The doctor or nurse will first apply some antiseptic over the area where the needle is about to be inserted and tie a tourniquet so that the vein starts to swell out. You might feel a slight prick when the needle pushes into the vein, but the test is not painful at all in any other way.

If the amount of blood collected is enough, then the needle will be taken away and a bandage will be applied over the affected area. This blood is then tested for the amylase content in it.

How do you understand Amylase (AMY)- serum Test result?

Amylase serum range levels can either be high or low, depending upon your health condition. High levels of amylase mean that you might have an inflamed pancreas, and the condition is called pancreatitis. Pancreatitis may be acute or chronic and varies in its degree. If the pancreatitis is acute, the situation usually dies down and becomes normal within a few days.

However, chronic pancreatitis lasts longer and may start to affect you periodically. It occurs when the enzymes start to break down the tissue of the pancreas rather than the ingested food, resulting in this harmful condition.

A condition called cholecystitis may also be the reason why the amylase levels are so high. In this condition, gallstones get lodged in the all bladder and cause a blockage in the digestive system. The amylase levels in the body start to rise if there is inflammation or blockage in that area.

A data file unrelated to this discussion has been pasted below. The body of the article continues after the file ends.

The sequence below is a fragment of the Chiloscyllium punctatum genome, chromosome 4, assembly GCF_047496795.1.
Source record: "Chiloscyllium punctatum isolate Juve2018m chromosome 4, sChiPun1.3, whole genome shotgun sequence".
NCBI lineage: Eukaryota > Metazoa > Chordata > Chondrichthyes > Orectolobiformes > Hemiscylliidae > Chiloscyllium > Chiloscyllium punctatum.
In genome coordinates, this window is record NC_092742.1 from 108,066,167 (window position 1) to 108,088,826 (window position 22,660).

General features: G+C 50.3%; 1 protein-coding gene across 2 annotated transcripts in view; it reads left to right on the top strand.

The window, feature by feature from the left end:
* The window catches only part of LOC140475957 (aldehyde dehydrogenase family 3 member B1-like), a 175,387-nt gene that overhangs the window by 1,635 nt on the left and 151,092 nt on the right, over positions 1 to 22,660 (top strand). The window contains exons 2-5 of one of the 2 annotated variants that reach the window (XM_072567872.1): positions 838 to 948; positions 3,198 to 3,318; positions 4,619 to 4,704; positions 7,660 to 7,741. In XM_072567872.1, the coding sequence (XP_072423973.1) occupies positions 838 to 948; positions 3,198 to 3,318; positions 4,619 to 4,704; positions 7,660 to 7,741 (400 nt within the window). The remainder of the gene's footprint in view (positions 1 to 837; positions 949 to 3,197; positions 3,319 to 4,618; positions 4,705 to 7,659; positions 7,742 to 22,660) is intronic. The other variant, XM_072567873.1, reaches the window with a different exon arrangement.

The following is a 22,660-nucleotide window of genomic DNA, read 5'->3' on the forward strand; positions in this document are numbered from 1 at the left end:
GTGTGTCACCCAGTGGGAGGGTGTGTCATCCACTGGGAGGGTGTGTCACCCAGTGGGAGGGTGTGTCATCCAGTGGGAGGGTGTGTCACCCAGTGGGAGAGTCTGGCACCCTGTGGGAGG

Other conditions like gastric ulcer, gastroenteritis and ectopic pregnancy may also be the reason as to why the amylase levels in the body are so high.

Low Amylase levels

Preeclampsia also called the toxaemia of pregnancy may be the reason as to why the amylase levels in the body are so low. High blood pressure during pregnancy is the major cause of this condition.

If your kidney is affected in any way, it might also result in the amylase levels in the blood going down. The reason may be diabetes mellitus or high blood pressure in the body.

In any way, you should discuss the test results with your doctor. The doctor will be able to help you understand what the condition of your body is, and how it can be combated to help you become normal again. In some cases, further tests may also be prescribed to you.

Does Amylase (AMY)- serum Test pose any risk?

Since you are expected to only give a small amount of blood as a sample, this test is not risky in itself. However, the results of the test may point to some underlying conditions which can be hard to tackle, so the best thing to do would be to consult a doctor about your test results, and ask him for counsel.

Understanding results of Amylase (AMY)- serum

Reference RangeInterpretation
20 to 330 units per liter (U/L)Normal

‘*A Reference range is a set of values which helps the healthcare professional to interpret a medical test. It may vary with age, gender, and other factors. Reference ranges may also vary between labs, in value & units depending on instruments used and method of establishment of reference ranges’

References

  1. https://medlineplus.gov/labtests/amylasetest.html
  2. https://labtestsonline.org/tests/amylase
  3. https://www.ncbi.nlm.nih.gov/pubmed/8955242
  4. https://www.labtestsonline.org.au/learning/test-index/amylase